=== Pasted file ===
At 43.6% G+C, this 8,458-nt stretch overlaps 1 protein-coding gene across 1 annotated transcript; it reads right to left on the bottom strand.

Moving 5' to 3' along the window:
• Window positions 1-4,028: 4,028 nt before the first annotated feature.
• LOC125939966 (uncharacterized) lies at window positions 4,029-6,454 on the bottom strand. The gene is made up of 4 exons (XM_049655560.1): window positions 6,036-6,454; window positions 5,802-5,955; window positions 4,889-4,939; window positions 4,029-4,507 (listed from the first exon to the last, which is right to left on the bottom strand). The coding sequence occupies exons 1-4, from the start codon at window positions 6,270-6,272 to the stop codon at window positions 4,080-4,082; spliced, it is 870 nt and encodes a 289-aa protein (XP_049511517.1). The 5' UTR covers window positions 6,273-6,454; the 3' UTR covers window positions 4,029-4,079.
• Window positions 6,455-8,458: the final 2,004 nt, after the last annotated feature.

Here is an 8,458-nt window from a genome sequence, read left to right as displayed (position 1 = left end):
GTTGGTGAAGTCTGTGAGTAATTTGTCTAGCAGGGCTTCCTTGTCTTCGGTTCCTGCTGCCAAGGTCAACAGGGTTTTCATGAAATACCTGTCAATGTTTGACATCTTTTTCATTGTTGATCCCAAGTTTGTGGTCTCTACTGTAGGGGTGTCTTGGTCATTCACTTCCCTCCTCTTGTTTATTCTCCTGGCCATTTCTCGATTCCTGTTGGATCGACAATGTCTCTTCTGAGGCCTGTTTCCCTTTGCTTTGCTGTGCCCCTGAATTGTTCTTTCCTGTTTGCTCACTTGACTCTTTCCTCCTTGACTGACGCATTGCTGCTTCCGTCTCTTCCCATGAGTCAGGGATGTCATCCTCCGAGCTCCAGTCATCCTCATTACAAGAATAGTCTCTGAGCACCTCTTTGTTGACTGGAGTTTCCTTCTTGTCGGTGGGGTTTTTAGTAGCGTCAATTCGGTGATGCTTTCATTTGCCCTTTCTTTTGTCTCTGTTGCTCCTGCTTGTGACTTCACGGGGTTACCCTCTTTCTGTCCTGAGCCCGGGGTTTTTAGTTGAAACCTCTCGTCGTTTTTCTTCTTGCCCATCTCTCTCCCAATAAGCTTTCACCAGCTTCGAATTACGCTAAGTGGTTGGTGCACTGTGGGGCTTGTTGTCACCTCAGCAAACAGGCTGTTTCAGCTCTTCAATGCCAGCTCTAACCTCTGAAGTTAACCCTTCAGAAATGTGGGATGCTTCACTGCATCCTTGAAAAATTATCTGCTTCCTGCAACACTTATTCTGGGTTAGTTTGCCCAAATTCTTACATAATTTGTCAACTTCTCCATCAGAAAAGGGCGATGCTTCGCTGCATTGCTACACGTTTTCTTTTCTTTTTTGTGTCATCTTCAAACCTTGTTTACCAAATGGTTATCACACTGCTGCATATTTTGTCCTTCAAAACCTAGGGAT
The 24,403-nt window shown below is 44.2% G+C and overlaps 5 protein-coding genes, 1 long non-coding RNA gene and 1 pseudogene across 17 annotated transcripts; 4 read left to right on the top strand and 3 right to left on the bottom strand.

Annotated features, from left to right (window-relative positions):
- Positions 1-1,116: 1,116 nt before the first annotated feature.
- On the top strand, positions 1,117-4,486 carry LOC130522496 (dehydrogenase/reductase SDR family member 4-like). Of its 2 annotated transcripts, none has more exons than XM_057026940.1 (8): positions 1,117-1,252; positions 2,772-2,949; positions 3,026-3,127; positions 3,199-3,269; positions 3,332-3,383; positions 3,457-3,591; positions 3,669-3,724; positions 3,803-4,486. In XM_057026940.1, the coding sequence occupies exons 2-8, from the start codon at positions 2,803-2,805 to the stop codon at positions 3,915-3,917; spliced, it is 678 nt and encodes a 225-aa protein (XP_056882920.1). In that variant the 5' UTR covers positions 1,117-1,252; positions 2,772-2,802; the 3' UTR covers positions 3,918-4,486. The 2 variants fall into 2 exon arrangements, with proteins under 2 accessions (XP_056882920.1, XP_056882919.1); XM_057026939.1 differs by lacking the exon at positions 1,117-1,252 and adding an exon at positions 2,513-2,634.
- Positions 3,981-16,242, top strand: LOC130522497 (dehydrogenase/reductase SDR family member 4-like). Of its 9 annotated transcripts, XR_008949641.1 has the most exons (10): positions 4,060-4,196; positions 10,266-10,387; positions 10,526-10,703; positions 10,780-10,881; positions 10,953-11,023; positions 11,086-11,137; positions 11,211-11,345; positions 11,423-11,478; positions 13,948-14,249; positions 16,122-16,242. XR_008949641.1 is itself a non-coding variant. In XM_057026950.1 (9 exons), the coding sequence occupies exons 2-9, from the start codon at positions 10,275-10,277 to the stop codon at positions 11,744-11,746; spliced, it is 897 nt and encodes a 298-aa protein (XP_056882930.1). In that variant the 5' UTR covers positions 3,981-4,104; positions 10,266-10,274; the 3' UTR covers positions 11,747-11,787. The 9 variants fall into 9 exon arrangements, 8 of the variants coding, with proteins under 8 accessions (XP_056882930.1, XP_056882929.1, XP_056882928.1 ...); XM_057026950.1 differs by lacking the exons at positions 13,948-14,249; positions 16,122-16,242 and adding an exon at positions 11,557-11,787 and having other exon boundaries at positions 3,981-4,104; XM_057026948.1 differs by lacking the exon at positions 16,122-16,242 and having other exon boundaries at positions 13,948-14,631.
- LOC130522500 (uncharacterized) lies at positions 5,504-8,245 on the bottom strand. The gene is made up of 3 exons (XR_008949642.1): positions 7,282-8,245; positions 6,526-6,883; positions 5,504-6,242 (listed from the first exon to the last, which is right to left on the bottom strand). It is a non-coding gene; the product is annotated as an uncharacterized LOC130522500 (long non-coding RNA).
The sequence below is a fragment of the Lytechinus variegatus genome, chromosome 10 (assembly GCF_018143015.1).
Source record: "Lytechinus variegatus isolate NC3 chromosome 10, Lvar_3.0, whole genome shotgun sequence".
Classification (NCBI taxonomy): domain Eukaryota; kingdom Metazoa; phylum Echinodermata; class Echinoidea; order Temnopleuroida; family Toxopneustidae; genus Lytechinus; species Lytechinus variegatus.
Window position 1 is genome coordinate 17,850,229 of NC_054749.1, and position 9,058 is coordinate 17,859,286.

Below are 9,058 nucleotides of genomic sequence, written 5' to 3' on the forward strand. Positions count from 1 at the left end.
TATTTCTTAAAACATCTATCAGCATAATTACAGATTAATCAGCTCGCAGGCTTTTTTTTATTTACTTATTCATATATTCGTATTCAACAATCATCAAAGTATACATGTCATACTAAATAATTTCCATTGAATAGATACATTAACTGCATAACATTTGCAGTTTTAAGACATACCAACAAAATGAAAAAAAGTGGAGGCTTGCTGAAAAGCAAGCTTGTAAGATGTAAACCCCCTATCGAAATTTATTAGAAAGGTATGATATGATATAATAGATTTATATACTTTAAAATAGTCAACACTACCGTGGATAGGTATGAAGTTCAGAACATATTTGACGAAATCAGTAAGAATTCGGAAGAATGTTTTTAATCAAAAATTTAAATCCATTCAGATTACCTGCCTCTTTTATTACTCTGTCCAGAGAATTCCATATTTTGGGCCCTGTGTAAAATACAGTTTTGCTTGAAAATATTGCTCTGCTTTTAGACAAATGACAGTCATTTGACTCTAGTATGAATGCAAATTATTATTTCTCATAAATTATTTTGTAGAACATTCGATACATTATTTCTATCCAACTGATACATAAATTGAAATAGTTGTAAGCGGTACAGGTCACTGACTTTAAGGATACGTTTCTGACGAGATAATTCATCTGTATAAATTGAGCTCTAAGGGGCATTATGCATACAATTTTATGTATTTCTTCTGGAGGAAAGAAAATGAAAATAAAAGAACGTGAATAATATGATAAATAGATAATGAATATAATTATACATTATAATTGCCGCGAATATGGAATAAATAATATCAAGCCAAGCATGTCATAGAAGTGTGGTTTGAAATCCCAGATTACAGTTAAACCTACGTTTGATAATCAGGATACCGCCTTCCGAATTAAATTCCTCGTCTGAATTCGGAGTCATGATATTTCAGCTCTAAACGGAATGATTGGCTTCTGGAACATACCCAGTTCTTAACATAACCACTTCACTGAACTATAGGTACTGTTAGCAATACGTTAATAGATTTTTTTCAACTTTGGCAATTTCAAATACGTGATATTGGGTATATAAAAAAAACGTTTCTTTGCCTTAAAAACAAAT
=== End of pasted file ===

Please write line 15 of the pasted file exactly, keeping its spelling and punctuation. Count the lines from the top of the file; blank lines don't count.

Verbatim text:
Source record: "Lytechinus variegatus isolate NC3 chromosome 10, Lvar_3.0, whole genome shotgun sequence".